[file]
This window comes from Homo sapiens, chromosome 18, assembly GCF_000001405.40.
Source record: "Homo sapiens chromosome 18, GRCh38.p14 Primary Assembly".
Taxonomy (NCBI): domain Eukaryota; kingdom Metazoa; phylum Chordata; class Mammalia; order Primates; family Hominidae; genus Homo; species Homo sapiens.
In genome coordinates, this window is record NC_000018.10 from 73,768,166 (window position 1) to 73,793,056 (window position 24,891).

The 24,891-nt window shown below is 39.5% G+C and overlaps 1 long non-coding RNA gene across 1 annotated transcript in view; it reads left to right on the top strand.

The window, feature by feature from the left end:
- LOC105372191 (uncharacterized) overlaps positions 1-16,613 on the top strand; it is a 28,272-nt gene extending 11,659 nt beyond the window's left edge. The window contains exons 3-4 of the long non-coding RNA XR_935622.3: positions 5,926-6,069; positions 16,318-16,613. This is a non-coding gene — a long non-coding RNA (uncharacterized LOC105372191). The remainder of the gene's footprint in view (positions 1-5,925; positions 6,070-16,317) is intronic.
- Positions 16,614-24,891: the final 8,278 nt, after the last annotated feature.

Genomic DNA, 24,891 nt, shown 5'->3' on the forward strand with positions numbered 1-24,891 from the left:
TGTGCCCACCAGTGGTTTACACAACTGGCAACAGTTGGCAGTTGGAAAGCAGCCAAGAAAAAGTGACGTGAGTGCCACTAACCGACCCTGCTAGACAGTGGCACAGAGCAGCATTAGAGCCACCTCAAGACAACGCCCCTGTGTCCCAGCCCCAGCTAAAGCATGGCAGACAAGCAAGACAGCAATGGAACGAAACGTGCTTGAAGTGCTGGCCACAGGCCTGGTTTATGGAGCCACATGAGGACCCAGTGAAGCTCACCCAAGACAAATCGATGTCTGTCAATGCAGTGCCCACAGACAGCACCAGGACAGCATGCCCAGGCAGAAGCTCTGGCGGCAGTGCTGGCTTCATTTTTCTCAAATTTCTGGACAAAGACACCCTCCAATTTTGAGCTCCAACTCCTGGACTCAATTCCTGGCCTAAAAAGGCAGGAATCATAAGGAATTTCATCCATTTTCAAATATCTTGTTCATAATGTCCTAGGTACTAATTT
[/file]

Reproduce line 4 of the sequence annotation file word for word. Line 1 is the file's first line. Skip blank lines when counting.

In genome coordinates, this window is record NC_000018.10 from 73,768,166 (window position 1) to 73,793,056 (window position 24,891).